One example of the differences in performance enhanced by the differences in setting is a 1979 article in the mainstream nursing journal American Journal of Nursing, in which there is little or no reference to the more “mystical” aspects of the theory of TT. This article instead concentrates on more technical aspects (scientistic discourses). It is a concrete example of the “discursive differences” noted above. The expectation is of a more scientific, professional discourse. During sessions observed by a team of researchers, the team was occupied by tending “the sophisticated technological equipment that measured the physiological parameters and simultaneously printed out the data coming through the computer.”10 During the tests, Krieger was connected to “electroencephalographic, electromyographic, and electro-oculographic leads.”
Krieger needs to use this presentation because TT, in its mechanical aspects as described by O’Mathúna,11 strongly resembles other types of what I will refer to as Paranormal Energy Therapies (PET). The act of TT “healing” involves making sweeping motions with hands over the prone patient’s body, “unruffling” the energy field over injured areas, ending with a “flicking” motion. Contrary to the impression given by the name, TT does not involve physical contact. If one were to observe TT without any points of reference, say on a dimmed stage with performers’ identities hidden, one would be at a loss to differentiate the act from that of faith healing, psychic healing, or some other form of PET. At the very least, we would be able to identify the act as an unusual one. Krieger must, in the course of making TT meaningful for observers (audience), differentiate her method of healing, or “laying-on of hands” (as it was called in the earliest references), from other, similar “healing” methods.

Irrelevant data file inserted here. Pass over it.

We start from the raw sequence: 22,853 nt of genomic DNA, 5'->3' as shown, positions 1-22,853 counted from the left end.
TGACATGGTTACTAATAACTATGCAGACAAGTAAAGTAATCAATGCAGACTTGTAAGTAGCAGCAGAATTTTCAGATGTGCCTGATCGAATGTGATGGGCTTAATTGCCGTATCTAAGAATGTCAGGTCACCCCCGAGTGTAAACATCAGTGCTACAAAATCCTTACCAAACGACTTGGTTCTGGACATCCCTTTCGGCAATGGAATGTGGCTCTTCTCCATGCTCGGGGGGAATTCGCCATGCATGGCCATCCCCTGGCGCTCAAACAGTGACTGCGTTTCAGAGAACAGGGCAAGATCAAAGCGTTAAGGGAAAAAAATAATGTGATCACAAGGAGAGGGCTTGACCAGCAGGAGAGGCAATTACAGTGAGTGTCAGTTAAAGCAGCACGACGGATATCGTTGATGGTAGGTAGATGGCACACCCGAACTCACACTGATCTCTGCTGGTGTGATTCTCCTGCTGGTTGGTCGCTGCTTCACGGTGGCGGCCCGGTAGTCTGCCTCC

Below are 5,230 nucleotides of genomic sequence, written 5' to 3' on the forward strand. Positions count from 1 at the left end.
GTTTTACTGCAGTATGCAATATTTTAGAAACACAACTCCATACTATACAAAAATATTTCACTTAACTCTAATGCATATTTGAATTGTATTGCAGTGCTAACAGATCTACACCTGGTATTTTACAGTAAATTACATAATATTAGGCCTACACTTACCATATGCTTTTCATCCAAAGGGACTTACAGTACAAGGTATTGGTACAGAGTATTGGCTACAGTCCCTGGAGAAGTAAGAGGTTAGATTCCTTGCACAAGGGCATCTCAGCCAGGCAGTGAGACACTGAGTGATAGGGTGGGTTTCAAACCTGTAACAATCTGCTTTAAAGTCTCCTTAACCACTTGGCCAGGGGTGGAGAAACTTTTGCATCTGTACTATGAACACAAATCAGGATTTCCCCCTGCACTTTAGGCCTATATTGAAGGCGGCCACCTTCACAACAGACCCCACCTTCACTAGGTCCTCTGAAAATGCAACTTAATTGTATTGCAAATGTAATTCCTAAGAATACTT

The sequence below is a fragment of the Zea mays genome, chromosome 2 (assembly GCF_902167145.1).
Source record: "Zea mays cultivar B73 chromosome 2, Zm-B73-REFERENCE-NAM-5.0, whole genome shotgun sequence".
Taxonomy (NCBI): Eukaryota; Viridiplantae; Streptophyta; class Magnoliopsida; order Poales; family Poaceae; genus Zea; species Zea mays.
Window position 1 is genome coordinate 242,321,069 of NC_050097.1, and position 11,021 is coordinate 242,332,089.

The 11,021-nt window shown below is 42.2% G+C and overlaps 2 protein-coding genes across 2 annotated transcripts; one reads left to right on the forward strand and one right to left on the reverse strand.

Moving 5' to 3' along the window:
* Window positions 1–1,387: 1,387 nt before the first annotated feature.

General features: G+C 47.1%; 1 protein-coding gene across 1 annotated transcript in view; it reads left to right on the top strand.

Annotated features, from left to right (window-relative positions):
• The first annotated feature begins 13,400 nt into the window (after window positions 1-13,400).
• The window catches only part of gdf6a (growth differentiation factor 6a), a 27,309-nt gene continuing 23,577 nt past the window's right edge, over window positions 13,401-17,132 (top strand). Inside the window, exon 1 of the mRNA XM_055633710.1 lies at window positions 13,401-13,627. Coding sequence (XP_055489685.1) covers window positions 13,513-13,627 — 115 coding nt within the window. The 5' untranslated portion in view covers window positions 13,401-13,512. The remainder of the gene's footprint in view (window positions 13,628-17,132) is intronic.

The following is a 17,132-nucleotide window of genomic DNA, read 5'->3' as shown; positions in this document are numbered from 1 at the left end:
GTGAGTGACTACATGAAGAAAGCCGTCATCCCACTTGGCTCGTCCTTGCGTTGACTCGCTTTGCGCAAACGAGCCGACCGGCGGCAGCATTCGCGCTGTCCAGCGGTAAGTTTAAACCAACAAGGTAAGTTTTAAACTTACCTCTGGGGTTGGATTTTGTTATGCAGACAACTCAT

A mosaic of TT forms occurred in a 1998 interview for Alternative Therapies in Health & Medicin, in which Krieger explained that part of the process of TT is trying to understand the “data coming from the chakras.”12 This juxtaposition of discursive forms, the scientific with the spiritual, demonstrates the degree of freedom enjoyed by Krieger in an alternative journal. The anticipated audience has lower expectations for scientific reasoning, and is more open to esoteric theoretical discourses. The presentational constraints are lessened. This freedom to combine conceptual modes does not exist in more professional peer-reviewed journals.